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Liquid mercury found in Hong Kong canned meat

By Rory Harrington , 26-Jul-2010

Liquid mercury found in Hong Kong canned meat

Food authorities in Hong Kong have raised the alarm that up to 48,000 cans of pork luncheon meat contaminated with liquid mercury could be on the market in the territory.

The Centre for Food Safety (CFS) said up to1,000 cases of Greatwall Brand Chopped Pork and Ham may be tainted with the substance. The agency said it became aware of the problem after a complaint that one of the 340g tins contained 0.4g of silvery droplets that were later confirmed to be the toxic metal.

Following the announcement, the body said it had run tests on 13 more samples of the same product of different batches from the local market. Preliminary examination had not revealed mercury droplets – although more detailed test results were pending.

Distributor Yuen Tai Trading Co has issued a full recall as a precautionary measure.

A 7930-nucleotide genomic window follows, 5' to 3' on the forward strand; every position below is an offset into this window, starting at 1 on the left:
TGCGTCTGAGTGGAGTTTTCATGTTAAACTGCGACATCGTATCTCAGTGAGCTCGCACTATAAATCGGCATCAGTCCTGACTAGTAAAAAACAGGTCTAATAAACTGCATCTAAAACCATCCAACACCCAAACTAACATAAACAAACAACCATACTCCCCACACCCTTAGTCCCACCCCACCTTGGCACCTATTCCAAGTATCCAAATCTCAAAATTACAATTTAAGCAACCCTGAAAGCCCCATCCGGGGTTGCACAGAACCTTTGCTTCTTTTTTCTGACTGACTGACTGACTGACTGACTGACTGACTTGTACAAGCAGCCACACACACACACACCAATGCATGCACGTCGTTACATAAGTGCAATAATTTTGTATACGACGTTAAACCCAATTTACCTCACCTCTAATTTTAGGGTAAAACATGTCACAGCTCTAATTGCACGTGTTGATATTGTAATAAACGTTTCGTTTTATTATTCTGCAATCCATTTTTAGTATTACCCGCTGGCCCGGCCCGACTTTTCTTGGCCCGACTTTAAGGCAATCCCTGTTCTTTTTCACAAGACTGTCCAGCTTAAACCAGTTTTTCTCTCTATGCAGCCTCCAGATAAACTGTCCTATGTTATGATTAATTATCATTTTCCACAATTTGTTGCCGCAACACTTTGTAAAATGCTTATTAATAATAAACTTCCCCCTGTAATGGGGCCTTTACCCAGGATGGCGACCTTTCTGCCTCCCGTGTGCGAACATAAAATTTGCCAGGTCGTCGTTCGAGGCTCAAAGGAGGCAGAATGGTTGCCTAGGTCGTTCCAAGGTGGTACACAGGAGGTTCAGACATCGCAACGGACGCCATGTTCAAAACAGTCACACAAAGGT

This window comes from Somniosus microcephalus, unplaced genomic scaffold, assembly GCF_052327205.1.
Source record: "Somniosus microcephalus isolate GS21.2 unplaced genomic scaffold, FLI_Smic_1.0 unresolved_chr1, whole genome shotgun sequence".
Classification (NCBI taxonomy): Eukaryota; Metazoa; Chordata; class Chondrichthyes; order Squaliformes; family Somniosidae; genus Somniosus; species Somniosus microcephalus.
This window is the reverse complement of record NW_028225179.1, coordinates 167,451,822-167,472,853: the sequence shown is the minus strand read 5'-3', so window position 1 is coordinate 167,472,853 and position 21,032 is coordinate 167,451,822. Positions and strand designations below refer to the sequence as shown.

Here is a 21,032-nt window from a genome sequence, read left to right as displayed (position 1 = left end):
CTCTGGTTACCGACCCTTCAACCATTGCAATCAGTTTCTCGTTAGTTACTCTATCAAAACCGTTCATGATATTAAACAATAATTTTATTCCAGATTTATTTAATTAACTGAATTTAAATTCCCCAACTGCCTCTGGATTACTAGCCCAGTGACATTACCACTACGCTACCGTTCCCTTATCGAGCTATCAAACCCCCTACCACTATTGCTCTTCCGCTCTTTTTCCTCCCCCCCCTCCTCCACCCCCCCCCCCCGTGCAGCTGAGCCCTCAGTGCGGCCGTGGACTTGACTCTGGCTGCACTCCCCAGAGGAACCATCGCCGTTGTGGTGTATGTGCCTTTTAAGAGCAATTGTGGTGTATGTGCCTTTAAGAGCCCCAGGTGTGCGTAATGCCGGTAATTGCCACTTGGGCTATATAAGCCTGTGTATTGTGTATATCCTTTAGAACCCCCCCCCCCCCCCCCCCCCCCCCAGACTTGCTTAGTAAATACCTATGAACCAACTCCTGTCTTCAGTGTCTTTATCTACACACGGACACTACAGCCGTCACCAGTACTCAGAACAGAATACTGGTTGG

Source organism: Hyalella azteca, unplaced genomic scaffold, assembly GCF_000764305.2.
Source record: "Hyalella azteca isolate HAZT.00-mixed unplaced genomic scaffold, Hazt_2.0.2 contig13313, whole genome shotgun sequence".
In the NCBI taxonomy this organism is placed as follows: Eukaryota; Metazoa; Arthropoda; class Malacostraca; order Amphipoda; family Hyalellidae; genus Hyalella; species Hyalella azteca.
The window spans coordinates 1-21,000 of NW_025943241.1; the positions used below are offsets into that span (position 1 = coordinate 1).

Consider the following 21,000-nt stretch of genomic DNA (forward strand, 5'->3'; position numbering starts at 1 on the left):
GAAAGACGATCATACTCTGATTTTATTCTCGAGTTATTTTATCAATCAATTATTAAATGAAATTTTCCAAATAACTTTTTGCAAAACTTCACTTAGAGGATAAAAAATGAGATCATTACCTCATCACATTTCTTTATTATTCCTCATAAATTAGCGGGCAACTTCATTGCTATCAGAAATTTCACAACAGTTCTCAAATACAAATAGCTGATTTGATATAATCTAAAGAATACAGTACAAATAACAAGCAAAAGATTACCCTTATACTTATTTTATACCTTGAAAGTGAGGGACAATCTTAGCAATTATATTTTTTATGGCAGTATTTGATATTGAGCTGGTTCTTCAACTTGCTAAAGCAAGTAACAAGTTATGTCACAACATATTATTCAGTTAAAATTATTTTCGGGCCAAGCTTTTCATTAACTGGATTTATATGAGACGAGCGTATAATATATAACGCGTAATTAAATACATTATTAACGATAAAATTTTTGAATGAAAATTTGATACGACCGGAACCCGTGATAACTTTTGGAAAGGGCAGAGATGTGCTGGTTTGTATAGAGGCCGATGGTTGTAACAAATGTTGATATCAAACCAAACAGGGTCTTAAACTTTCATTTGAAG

A CFS spokesman called on trader to stop selling the concerned batch of products and warned consumers not to eat them.

Liquid mercury is poorly absorbed in the digestive tract although significant health concerns after its ingestion are unlikely, said a CFS statement.

“Liquid mercury is not involved in the manufacturing process of the concerned canned product,” said the spokesman. “The CFS has informed the relevant Mainland authority of the finding. The incident is still under investigation. The CFS will closely monitor the situation with appropriate follow up actions.”

Mercury is a heavy metal that occurs in several forms, all of which can produce toxic effects in high enough doses. Toxic effects include damage to the brain, kidney, and lungs. Mercury poisoning can result in several diseases, including acrodynia (pink disease), Hunter-Russell syndrome, and Minamata disease

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